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Motorcycle safety depends on other drivers too

| Sep 26, 2019 | Firm News

If you’re one of many motorcycle enthusiasts in New Jersey, you likely get excited any time you have a day off and the sun is shining. In fact, you might start thinking about getting out on the open road midway through your work week. Whether you usually travel alone or with a group of friends, taking a road trip might be one of your favorite things to do.

Perhaps you’ve also joined the ranks of those who commute to and from work by motorcycle. It can help you save on gas money, especially if your travel distance to work isn’t that far from your home. When you head out on the road, you’re definitely at risk for injury; however, practicing safety tips and adhering to all traffic laws can help you arrive at your destination without incident, unless, of course, a nearby motorist causes a collision.

Know the laws in the states where you ride

Traffic laws vary by state, so it’s critical that you know the motorcycle laws in each state you travel. In New Jersey, you must wear a properly fitted helmet that the Department of Transportation has approved. Even if you ride in a state that doesn’t require helmets, if you want to stay as safe as possible, it’s always best to wear one.

Not the time for shorts and flip flops

Traveling by motorcycle exposes your body to the open air. That’s why it’s always a good idea to wear protective clothing when riding your bike. Such clothing includes boots with non-skid soles, long sleeves, long pants and, preferably, gloves and clothing made of leather.

Be visible to other drivers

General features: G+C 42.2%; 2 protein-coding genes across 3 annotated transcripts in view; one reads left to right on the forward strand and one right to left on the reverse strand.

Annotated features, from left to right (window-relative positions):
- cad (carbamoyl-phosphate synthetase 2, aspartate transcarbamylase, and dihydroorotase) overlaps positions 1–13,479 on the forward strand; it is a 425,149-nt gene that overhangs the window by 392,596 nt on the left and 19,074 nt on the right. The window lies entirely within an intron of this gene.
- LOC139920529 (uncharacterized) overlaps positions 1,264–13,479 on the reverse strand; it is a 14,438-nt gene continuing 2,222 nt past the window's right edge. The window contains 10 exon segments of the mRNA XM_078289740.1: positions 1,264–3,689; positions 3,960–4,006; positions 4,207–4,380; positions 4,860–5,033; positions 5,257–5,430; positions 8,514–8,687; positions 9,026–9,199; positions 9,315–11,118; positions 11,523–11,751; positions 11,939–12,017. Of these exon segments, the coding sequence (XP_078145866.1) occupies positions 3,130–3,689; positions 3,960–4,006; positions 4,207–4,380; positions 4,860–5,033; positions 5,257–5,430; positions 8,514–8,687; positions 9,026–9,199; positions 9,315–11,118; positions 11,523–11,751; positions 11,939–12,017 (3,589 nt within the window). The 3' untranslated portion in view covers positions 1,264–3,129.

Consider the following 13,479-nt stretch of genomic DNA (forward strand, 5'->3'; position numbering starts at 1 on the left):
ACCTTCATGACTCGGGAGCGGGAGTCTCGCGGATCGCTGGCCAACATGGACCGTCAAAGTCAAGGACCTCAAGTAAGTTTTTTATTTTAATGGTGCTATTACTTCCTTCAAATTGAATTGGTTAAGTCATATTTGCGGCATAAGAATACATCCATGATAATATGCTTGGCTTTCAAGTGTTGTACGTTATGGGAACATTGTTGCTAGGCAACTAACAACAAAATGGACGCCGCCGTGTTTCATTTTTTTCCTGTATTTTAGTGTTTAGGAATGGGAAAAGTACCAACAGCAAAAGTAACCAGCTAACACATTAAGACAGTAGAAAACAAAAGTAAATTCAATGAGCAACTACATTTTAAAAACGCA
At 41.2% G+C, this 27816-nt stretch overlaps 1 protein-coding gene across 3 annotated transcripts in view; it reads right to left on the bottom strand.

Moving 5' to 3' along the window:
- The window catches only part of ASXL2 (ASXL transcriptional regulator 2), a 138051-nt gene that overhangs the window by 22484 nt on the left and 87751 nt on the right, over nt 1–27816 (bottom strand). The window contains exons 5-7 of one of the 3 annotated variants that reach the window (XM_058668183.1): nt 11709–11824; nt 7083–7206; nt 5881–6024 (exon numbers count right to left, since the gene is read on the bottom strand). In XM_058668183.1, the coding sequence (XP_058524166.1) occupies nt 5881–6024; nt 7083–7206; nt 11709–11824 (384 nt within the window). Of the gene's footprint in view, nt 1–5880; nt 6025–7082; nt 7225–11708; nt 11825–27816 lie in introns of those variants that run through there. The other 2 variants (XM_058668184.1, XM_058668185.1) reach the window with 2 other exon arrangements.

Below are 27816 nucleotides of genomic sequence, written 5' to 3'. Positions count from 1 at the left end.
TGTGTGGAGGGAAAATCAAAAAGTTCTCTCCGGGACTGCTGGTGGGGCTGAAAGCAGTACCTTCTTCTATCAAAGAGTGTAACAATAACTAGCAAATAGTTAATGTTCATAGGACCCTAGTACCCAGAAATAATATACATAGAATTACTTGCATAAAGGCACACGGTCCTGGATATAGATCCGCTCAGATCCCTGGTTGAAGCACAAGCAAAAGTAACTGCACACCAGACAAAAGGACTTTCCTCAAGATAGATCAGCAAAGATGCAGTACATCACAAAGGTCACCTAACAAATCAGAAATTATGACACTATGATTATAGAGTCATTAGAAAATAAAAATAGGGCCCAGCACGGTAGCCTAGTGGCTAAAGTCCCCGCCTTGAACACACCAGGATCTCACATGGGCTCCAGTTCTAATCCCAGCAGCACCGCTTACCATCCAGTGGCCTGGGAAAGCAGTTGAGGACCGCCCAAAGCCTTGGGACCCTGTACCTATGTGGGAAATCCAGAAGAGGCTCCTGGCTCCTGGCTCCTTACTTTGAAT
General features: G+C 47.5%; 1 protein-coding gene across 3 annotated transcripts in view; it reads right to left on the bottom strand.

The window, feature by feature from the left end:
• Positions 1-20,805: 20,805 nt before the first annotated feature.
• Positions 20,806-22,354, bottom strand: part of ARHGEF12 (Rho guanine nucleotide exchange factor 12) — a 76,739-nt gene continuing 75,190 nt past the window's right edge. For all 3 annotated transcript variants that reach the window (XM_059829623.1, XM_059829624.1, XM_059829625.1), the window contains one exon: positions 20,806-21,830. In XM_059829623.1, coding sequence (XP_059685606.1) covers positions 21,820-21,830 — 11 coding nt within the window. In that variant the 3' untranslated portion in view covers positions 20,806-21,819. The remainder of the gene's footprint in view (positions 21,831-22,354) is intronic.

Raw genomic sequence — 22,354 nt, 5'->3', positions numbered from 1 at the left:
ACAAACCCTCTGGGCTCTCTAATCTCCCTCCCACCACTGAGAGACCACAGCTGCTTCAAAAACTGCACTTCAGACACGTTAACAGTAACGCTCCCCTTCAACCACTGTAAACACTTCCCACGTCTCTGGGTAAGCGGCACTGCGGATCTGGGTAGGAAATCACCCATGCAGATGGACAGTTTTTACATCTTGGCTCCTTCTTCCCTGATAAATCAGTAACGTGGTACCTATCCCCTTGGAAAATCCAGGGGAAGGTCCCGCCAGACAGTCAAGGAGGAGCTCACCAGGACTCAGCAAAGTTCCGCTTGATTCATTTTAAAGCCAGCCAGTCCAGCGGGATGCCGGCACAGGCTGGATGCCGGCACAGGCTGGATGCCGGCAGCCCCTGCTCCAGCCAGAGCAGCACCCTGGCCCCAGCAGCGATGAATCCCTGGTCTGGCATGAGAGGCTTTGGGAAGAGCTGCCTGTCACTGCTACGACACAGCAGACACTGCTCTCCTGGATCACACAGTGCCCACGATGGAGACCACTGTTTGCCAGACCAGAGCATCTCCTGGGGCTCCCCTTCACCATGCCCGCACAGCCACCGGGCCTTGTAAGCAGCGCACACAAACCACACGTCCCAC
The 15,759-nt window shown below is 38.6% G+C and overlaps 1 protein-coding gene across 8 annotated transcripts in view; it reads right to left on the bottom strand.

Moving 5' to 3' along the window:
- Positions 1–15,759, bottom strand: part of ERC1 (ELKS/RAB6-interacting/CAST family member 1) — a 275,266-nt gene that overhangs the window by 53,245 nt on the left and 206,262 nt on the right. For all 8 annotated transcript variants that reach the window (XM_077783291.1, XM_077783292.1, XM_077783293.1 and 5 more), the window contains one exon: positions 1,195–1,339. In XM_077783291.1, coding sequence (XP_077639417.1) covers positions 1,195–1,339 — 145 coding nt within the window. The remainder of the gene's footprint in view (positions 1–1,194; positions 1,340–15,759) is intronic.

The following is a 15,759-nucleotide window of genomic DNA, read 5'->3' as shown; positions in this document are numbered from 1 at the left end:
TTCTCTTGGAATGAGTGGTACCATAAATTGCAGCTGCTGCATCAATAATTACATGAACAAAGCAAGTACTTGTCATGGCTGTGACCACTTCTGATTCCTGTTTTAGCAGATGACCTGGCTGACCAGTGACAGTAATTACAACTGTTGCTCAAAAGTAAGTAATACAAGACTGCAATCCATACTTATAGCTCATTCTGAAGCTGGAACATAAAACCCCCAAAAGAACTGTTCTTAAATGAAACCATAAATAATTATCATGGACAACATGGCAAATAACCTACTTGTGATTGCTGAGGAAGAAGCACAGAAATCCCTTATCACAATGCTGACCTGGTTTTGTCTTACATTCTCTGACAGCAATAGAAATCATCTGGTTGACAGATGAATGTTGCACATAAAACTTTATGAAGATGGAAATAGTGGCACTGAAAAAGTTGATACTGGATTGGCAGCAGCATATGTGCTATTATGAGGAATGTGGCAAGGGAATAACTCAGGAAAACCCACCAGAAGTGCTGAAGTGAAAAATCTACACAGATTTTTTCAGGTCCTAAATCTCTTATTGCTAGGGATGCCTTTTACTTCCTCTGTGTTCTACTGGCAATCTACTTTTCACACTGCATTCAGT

Especially if you ride at night, it’s important to make sure other drivers can easily see you on the road. A lot of leather clothing is black. To improve visibility, many motorcyclists wear reflective adhesive strips that they have attached to their backs or sleeves. Maintaining proper position in your riding lane is also crucial to making sure other drivers can see you.

Make sure you follow the rules

Motorcycles are a lot smaller than most other vehicles. This means you might be able to fit in between two cars or make a quick lane change that a car or truck would not be able to do. Being able to do something, however, doesn’t mean you should do it. Unsafe lane changes and otherwise disregarding traffic laws places you and all other travelers nearby at great risk for collision and injury.

If a collision occurs

You can’t control another driver’s behavior at the wheel. No matter how cautious, alert and skilled you are when traveling by motorcycle, if another motorist is negligent or reckless, disaster can suddenly occur. Sadly, many motorcycle accidents are fatal.

If you survive a crash, you’re likely to have severe, even life-threatening injuries that necessitate weeks or months of recovery time. Recovery care is expensive, which is why many accident victims seek financial recovery for their losses.